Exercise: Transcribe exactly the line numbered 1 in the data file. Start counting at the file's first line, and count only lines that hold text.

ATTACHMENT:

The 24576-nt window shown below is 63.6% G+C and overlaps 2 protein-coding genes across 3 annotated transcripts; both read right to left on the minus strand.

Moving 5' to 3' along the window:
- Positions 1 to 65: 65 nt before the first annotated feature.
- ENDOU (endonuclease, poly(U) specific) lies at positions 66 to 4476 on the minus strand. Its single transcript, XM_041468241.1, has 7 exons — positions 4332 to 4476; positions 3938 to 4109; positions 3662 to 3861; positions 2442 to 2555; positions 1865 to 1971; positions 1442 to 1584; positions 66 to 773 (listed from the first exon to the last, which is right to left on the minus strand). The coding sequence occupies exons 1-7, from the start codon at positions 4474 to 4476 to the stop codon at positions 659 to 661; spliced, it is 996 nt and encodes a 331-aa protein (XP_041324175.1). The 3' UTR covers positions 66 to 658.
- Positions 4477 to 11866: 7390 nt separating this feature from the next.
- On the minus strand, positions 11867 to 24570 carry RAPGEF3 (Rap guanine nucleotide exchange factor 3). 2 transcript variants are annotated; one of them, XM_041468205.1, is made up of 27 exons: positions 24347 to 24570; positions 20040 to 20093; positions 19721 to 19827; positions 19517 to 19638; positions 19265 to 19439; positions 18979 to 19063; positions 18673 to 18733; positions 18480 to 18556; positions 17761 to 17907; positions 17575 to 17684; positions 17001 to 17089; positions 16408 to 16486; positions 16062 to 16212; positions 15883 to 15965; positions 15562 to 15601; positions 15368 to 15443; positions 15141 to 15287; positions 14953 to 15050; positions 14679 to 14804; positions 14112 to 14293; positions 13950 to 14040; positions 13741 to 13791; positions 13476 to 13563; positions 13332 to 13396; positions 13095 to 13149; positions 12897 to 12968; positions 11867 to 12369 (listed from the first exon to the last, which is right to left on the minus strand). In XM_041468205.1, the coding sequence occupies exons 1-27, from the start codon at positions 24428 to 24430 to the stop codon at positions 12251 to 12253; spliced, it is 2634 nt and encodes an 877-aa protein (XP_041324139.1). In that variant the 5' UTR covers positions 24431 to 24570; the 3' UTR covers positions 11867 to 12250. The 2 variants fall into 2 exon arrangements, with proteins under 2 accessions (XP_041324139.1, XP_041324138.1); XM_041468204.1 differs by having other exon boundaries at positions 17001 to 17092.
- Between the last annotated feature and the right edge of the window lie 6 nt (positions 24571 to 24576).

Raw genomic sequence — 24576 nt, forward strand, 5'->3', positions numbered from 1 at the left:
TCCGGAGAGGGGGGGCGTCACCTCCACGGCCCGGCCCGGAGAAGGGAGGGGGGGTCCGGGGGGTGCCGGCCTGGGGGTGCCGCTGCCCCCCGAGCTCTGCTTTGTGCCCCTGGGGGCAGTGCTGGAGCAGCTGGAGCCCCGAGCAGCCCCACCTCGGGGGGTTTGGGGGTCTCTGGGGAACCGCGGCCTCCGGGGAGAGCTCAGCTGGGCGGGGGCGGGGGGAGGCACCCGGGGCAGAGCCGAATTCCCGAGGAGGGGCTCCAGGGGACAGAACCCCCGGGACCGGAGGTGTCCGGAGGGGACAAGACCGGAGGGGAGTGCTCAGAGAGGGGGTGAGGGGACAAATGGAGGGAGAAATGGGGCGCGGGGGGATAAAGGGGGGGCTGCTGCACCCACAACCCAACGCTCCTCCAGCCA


The 24576-nt window shown below is 63.6% G+C and overlaps 2 protein-coding genes across 3 annotated transcripts; both read right to left on the minus strand.